Westmont Magazine Breaking Barriers for Latino Youth
Although retired, Salvador Güereña ’75, a leading scholar in ethnic studies archives, still lives out his passion for supporting underserved California Latino communities.
A native Santa Barbaran, he worked for 37 years in the UC Santa Barbara library, where he co-founded and directed the California Ethnic and Multicultural Archives in the Special Research Collections Department. “It was a way to give a voice to the voiceless communities of color in California whose histories had gone unrecognized,” he says. “I got to develop a world-class collection supporting scholarship and research about these communities.”
Güereña began working as a page in the Santa Barbara Public Library when he was 15 through the Summer Youth Employment Program. While taking ethnic studies classes at Santa Barbara City College, he enrolled in a practicum at La Casa de la Raza tutoring Latino immigrant students struggling in school. Within a year, he’d been asked to coordinate the UCSB student-run program, El Centro Educativo. “That was one of my top organizational experiences, communicating with school administrators and immigrant parents while scheduling and supervising the college students and writing all the reports,” he says. “I was carrying out my passion and moving theory into practice.”
He learned selflessness at an early age from his mother, a single parent who raised three children, one with Down syndrome. “She was a godly woman committed to serving the underserved,” he says. “She invited homeless people to eat dinner with us even at Thanksgiving. This profoundly affected me.”
Güereña earned a substantial scholarship from the Hispanic Baptist Churches of the Pacific Southwest to attend Westmont. With his unique circumstances, he lived off campus. “I’m grateful I got a first-class college education while living at home and helping support my family with my part-time job,” he says.
With help from religious studies professor Moises Silva, he co-founded the Minority Student Fellowship Club to create a safe space from implicit racial bias so students of color could support and nurture each other and study the Bible. “Coming from a very poor family, I had a difficult time relating to insensitive, privileged students,” he says. “But I knew the overarching goal was getting a good, solid, Christian education that would propel me forward in life.”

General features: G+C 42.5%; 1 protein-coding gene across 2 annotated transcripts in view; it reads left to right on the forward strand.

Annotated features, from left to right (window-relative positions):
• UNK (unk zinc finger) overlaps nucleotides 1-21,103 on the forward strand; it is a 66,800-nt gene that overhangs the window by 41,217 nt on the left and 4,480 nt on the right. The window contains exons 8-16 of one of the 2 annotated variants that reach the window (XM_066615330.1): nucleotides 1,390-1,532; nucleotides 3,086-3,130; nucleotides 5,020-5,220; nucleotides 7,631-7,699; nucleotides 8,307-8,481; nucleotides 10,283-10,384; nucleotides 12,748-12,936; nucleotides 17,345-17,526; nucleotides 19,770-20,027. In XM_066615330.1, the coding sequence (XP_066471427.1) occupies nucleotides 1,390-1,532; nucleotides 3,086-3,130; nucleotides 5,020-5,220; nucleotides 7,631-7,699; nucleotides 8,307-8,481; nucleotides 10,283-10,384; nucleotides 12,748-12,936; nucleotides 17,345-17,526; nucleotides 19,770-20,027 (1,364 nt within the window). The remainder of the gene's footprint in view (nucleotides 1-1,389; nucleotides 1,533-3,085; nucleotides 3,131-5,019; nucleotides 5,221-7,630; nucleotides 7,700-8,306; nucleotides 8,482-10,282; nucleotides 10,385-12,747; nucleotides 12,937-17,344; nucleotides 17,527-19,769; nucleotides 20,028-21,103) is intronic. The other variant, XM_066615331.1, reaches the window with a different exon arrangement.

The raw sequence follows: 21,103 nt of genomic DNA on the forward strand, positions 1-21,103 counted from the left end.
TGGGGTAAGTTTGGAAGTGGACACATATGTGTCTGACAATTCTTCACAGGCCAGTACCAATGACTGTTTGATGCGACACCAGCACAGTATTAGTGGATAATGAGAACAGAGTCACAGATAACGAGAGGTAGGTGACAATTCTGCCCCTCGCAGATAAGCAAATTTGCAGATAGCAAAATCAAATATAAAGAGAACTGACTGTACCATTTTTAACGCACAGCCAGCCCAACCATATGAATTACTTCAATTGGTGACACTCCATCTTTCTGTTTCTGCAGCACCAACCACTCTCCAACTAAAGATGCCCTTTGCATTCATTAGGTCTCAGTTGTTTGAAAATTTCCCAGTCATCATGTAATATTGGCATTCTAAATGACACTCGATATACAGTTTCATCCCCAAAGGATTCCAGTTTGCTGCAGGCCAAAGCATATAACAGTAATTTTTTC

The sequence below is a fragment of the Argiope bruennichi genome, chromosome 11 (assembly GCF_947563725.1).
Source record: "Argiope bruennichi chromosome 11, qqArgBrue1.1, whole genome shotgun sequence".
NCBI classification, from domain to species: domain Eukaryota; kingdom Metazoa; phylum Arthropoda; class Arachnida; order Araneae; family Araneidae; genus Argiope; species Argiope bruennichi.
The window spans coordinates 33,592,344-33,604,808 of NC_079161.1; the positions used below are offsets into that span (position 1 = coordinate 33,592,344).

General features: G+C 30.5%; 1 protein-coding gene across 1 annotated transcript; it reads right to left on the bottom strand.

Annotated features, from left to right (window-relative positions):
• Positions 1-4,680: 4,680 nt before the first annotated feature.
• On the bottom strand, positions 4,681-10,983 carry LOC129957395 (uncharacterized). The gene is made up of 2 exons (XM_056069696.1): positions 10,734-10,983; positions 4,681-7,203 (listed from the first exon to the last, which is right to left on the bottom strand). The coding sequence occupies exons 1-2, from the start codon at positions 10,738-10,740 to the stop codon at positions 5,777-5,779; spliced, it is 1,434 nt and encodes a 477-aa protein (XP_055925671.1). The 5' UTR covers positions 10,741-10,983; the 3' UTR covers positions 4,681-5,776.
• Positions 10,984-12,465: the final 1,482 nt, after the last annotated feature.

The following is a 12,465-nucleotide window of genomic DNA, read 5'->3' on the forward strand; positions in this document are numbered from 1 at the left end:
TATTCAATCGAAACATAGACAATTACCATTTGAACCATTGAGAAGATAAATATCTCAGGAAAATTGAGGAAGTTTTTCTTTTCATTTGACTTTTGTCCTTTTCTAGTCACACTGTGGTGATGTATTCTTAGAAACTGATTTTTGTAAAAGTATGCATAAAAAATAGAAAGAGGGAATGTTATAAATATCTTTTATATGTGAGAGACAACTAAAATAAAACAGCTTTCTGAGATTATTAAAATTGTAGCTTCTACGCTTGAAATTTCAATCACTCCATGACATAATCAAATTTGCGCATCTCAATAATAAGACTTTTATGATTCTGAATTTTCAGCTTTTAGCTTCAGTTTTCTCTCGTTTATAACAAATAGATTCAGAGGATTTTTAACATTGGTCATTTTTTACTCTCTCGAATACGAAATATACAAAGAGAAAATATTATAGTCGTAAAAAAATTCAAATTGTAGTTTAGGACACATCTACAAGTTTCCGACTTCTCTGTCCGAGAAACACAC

After graduating, he served as a children’s specialist at the Eastside Library on Montecito Street. “I saw a tremendous need and was determined to help improve reading abilities among these minority and Latino students,” he says.
He earned a master’s degree in library and information science from the Univer- sity of Arizona and returned to manage the Eastside Library, overseeing an ethnic services outreach project for the Santa Barbara Public Library before working at UCSB, where he served as the Chicano studies librarian among many other posts.
The academic skills he finessed at Westmont helped him become a prolific writer and publisher in library science, bibliography and archives. His books include: “Latino Librarianship: A Handbook for Professionals,” “Latino Periodicals: A Selection Guide,” “Library Services to Latinos: An Anthology” and “Pathways to Progress: Issues and Advances in Latino Librarianship.”
“Later in life, I met former students who told me they became professionals because these writings inspired them,” he says. “They learned about Latino library services for minorities, ethnic archives and even how to carry out a community analysis and needs assessment.”
Beginning in 2008, he co-founded and later became executive director of United Parents/Padres Unidos, which advocates for equity in education and informs and empowers parents to close the achievement gap. Its classes and workshops for immigrant parents served an estimated 3,000 families and 12,000 children on the Central Coast.
Güereña co-founded the Dos Pueblos High School/Parent Teacher Student Association’s Committee on Equity and Excellence in Education to reduce barriers and increase academic achievement. “We made changes that addressed equity, diversity and inclusion, successfully increasing awareness and promoting a just community that treats all students equally without bias,” he says. Regional school districts later replicated many of the committee’s successes.
The Santa Barbara schools superintendent nominated Güereña to the board of trustees of the Santa Barbara Education Foundation. He served as president and successfully led the campaign for two parcel tax measures in November 2012 to provide $13- $15 million for Santa Barbara Unified primary and secondary schools. “That was one of the highlights of my professional career,” he says. “So was convincing both Democrats and Republicans it was in their best interest to support these initiatives to benefit kids.”
He now serves on the board of directors for the Santa Barbara Trust for Historic Preservation. “Preserving local history has always interested me, and I’ve been helping develop a curriculum to teach elementary school kids about the Presidio and Santa Barbara’s history,” he says. “It’s a way for the community to appreciate our historical buildings and structures and the multiple layers of ethnic history in Santa Barbara.”